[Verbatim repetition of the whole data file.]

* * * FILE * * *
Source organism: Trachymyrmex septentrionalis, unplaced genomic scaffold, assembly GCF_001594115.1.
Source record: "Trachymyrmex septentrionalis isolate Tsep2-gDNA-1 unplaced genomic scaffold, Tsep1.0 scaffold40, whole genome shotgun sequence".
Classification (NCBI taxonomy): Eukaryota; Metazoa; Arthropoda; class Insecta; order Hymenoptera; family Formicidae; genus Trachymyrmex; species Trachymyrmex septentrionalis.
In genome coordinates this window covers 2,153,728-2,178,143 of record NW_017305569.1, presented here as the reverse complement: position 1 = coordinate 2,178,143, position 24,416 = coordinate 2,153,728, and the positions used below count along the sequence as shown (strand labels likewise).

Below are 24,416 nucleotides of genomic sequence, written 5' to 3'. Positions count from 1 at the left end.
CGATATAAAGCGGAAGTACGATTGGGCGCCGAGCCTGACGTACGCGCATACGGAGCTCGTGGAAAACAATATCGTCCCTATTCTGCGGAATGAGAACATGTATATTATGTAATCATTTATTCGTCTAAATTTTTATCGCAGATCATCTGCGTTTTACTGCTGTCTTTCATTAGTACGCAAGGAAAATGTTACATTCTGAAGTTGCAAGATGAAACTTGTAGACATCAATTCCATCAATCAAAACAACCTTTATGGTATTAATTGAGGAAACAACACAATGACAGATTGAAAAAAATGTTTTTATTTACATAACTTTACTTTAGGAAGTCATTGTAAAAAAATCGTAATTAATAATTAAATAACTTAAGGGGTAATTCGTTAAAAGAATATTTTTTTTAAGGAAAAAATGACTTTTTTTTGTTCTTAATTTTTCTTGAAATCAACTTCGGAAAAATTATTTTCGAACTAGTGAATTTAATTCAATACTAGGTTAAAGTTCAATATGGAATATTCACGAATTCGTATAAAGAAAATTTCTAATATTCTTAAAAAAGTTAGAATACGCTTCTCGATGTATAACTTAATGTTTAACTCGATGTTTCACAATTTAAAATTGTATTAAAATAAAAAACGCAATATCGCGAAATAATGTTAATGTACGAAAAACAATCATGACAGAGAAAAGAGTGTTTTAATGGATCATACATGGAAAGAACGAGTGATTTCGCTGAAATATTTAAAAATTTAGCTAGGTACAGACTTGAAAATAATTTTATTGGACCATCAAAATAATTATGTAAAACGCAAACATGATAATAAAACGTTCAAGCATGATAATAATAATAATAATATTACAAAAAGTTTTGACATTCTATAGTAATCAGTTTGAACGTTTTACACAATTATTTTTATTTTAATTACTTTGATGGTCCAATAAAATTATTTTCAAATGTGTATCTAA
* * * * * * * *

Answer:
Source organism: Trachymyrmex septentrionalis, unplaced genomic scaffold, assembly GCF_001594115.1.
Source record: "Trachymyrmex septentrionalis isolate Tsep2-gDNA-1 unplaced genomic scaffold, Tsep1.0 scaffold40, whole genome shotgun sequence".
Classification (NCBI taxonomy): Eukaryota; Metazoa; Arthropoda; class Insecta; order Hymenoptera; family Formicidae; genus Trachymyrmex; species Trachymyrmex septentrionalis.
In genome coordinates this window covers 2,153,728-2,178,143 of record NW_017305569.1, presented here as the reverse complement: position 1 = coordinate 2,178,143, position 24,416 = coordinate 2,153,728, and the positions used below count along the sequence as shown (strand labels likewise).

Below are 24,416 nucleotides of genomic sequence, written 5' to 3'. Positions count from 1 at the left end.
CGATATAAAGCGGAAGTACGATTGGGCGCCGAGCCTGACGTACGCGCATACGGAGCTCGTGGAAAACAATATCGTCCCTATTCTGCGGAATGAGAACATGTATATTATGTAATCATTTATTCGTCTAAATTTTTATCGCAGATCATCTGCGTTTTACTGCTGTCTTTCATTAGTACGCAAGGAAAATGTTACATTCTGAAGTTGCAAGATGAAACTTGTAGACATCAATTCCATCAATCAAAACAACCTTTATGGTATTAATTGAGGAAACAACACAATGACAGATTGAAAAAAATGTTTTTATTTACATAACTTTACTTTAGGAAGTCATTGTAAAAAAATCGTAATTAATAATTAAATAACTTAAGGGGTAATTCGTTAAAAGAATATTTTTTTTAAGGAAAAAATGACTTTTTTTTGTTCTTAATTTTTCTTGAAATCAACTTCGGAAAAATTATTTTCGAACTAGTGAATTTAATTCAATACTAGGTTAAAGTTCAATATGGAATATTCACGAATTCGTATAAAGAAAATTTCTAATATTCTTAAAAAAGTTAGAATACGCTTCTCGATGTATAACTTAATGTTTAACTCGATGTTTCACAATTTAAAATTGTATTAAAATAAAAAACGCAATATCGCGAAATAATGTTAATGTACGAAAAACAATCATGACAGAGAAAAGAGTGTTTTAATGGATCATACATGGAAAGAACGAGTGATTTCGCTGAAATATTTAAAAATTTAGCTAGGTACAGACTTGAAAATAATTTTATTGGACCATCAAAATAATTATGTAAAACGCAAACATGATAATAAAACGTTCAAGCATGATAATAATAATAATAATATTACAAAAAGTTTTGACATTCTATAGTAATCAGTTTGAACGTTTTACACAATTATTTTTATTTTAATTACTTTGATGGTCCAATAAAATTATTTTCAAATGTGTATCTAA